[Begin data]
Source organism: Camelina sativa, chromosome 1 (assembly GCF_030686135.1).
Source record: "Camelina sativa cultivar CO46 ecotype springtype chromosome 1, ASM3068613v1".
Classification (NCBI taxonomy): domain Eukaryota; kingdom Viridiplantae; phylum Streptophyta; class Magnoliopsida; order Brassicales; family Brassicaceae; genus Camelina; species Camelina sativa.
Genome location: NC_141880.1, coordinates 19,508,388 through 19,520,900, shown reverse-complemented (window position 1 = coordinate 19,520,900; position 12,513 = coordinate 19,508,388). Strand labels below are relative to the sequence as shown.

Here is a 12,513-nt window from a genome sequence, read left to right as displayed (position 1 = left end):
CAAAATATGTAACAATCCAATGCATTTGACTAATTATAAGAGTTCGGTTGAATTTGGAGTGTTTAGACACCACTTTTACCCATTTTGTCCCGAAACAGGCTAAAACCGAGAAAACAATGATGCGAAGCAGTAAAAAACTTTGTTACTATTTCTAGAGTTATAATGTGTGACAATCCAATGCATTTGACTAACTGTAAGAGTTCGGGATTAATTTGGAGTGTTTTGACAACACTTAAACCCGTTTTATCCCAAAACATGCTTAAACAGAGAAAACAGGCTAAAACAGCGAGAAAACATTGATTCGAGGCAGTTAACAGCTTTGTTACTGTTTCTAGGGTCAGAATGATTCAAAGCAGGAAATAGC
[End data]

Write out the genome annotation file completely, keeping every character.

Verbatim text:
Source organism: Camelina sativa, chromosome 1 (assembly GCF_030686135.1).
Source record: "Camelina sativa cultivar CO46 ecotype springtype chromosome 1, ASM3068613v1".
Classification (NCBI taxonomy): domain Eukaryota; kingdom Viridiplantae; phylum Streptophyta; class Magnoliopsida; order Brassicales; family Brassicaceae; genus Camelina; species Camelina sativa.
Genome location: NC_141880.1, coordinates 19,508,388 through 19,520,900, shown reverse-complemented (window position 1 = coordinate 19,520,900; position 12,513 = coordinate 19,508,388). Strand labels below are relative to the sequence as shown.

Here is a 12,513-nt window from a genome sequence, read left to right as displayed (position 1 = left end):
CAAAATATGTAACAATCCAATGCATTTGACTAATTATAAGAGTTCGGTTGAATTTGGAGTGTTTAGACACCACTTTTACCCATTTTGTCCCGAAACAGGCTAAAACCGAGAAAACAATGATGCGAAGCAGTAAAAAACTTTGTTACTATTTCTAGAGTTATAATGTGTGACAATCCAATGCATTTGACTAACTGTAAGAGTTCGGGATTAATTTGGAGTGTTTTGACAACACTTAAACCCGTTTTATCCCAAAACATGCTTAAACAGAGAAAACAGGCTAAAACAGCGAGAAAACATTGATTCGAGGCAGTTAACAGCTTTGTTACTGTTTCTAGGGTCAGAATGATTCAAAGCAGGAAATAGC